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Cat Training Your Greyhound

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Depending on how keen your greyhound is to chase, training him to happily and safely coexist with a cat can take a couple of days or a few weeks.  Until you have completed the entire training process, you will need to keep your greyhound and cat separated. 
There are two distinct processes involved in cat training: teaching the “NO” command and the “Introduction”   Make sure you have fully achieved each step in the process before moving on to the next, otherwise you can easily make your dog more keen to chase your cat!

The NO Command

The goal of “NO” command training it that your greyhound will stop whatever it may be doing (or even thinking of doing) and look at you. 

  1. In a room away from the greyhound, place a favorite treat on the floor leaving enough space to walk to the treat and around it.  
  2. Leash your greyhound and casually walk him into the room with the treat.  Keep the greyhound close to your side on a short leash so he can see the treat but cannot reach it.
  3. As soon as he looks at the dog biscuit, firmly say "NO".  If after your command he stops looking at the treat and looks at you, praise him.  Repeat this several times until you are confident he understands.   If the firm command itself is not enough to make him look away from the walk him past the treat again and this time say "NO" while checking his collar by quickly tugging with the lead.  As he feels the tug on his collar he will turn to see where it came from.  As soon as he looks at you, praise him.  He will briefly enjoy the praise and then return to the more interesting sight of the food again! As soon as his gaze starts to go back to the food repeat the NO command and the praise when he looks at you again.
  4. It is imperative that your doglooks away from the food and at you as soon as you say NO and check him.  As in all training situations, you must be assertive so that your greyhound does not gain control and understands that you really mean business!  It is also essential that praise is given when your dog looks away from the food – this is an important first step in learning the difference between right and wrong in his new ‘no chase’ world.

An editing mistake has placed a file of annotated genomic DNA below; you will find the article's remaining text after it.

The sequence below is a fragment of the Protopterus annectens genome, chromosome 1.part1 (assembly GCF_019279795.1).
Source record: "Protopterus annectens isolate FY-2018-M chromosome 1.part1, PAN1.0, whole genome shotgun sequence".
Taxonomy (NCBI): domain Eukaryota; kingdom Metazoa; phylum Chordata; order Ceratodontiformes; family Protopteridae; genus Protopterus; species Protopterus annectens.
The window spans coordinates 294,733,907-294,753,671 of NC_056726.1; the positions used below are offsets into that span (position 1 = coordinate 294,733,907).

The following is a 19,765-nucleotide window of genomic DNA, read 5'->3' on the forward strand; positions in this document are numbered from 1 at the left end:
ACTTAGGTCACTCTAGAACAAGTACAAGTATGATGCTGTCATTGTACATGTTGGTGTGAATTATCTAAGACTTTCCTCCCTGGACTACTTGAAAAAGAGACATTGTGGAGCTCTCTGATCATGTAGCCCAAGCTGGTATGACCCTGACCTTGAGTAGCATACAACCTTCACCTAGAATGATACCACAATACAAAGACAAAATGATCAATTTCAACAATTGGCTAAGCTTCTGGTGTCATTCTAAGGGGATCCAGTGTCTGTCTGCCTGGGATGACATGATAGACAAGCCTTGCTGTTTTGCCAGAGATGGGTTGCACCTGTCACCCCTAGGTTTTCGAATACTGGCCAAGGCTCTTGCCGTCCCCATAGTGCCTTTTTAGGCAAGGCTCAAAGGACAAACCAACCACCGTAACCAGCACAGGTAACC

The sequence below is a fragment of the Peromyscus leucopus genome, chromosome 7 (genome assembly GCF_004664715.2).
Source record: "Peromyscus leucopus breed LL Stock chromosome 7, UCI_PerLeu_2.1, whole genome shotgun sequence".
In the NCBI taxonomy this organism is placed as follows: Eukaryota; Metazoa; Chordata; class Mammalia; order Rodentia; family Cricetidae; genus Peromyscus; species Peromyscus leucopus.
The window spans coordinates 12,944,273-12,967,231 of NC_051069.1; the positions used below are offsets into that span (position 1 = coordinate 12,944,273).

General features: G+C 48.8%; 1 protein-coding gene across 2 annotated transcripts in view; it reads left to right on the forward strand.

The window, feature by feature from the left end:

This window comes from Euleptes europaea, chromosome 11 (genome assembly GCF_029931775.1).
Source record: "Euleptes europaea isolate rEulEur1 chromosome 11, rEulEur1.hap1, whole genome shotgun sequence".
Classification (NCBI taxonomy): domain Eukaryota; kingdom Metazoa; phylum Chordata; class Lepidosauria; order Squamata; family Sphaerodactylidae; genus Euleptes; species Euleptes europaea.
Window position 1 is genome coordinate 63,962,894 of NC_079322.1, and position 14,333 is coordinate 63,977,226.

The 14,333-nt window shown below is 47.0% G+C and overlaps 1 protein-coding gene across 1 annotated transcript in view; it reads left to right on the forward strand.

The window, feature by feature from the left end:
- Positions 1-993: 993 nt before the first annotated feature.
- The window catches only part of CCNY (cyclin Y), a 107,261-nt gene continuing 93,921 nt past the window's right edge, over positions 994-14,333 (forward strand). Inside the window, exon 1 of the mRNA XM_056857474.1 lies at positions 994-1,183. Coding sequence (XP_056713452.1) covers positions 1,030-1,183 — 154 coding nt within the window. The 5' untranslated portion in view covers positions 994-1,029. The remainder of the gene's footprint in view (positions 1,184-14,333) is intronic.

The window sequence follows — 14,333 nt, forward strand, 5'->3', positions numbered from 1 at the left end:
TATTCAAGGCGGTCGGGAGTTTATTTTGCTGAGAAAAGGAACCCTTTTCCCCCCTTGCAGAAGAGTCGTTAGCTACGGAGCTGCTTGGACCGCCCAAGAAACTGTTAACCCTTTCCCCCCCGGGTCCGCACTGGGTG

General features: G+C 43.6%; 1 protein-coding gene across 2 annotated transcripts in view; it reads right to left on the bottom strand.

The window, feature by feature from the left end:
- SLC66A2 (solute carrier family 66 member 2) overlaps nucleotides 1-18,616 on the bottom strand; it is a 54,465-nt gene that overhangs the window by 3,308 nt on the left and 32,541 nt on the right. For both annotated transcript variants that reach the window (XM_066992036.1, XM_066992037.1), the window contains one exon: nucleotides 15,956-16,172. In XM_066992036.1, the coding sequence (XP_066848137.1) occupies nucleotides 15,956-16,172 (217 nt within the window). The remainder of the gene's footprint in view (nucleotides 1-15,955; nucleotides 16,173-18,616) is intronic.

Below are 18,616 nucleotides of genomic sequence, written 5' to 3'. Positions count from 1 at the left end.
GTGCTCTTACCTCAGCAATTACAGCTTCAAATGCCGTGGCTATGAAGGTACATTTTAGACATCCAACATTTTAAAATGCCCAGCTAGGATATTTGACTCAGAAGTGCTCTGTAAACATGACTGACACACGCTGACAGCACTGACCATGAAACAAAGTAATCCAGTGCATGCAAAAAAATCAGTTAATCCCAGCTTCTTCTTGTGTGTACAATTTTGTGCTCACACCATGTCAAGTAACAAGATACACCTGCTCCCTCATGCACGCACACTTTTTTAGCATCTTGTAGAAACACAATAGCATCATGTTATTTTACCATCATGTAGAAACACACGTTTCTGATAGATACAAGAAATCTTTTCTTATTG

5. Once you feel confident that your greyhound understands the NO command, substitute other distractions for the treat.  Balls, toys, open garbage cans all make greyt training tools in teaching that NO means “stop whatever you are doing and look at me.” 
  6. Your greyhound will learn to anticipate what is going to happen when he sees a distraction and will start to look to you for praise even before the NO command is used. 

This command is usually learned in a matter of minutes BUT it is repetitive reinforcement over a few days that will enable the greyhound to remember the command.  Before moving on to the Introduction, it is essential that the greyhound is remembering the NO command.

The Introduction

Now, once your greyhound has learned, and remembers the NO command you can start the Introduction to the cat.  You will need a helper who knows the cat and can hold it safely. 

  1. Leash and muzzle your greyhound then settle with him in your living room.
  2. Once the greyhound is settled, have your helper come in without the cat, greet the dog, get sniffed and then sit down somewhere.  Repeat this without the greeting until your dog loses interest in your helper coming into the room.
  3. Then have the helper go out and come back in holding the cat.  Make sure the cat is held firmly enough so that she doesn't bother struggling to escape.  
  4. As soon as the greyhound looks at the cat, say "No" so that he stops looking at it and looks at you.  Praise him as usual, but only while he's looking at you. Do NOT praise him while he's looking at your cat, or he'll take that as encouragement.  If necessary use a quick tug on the leash to make him stop looking at the cat.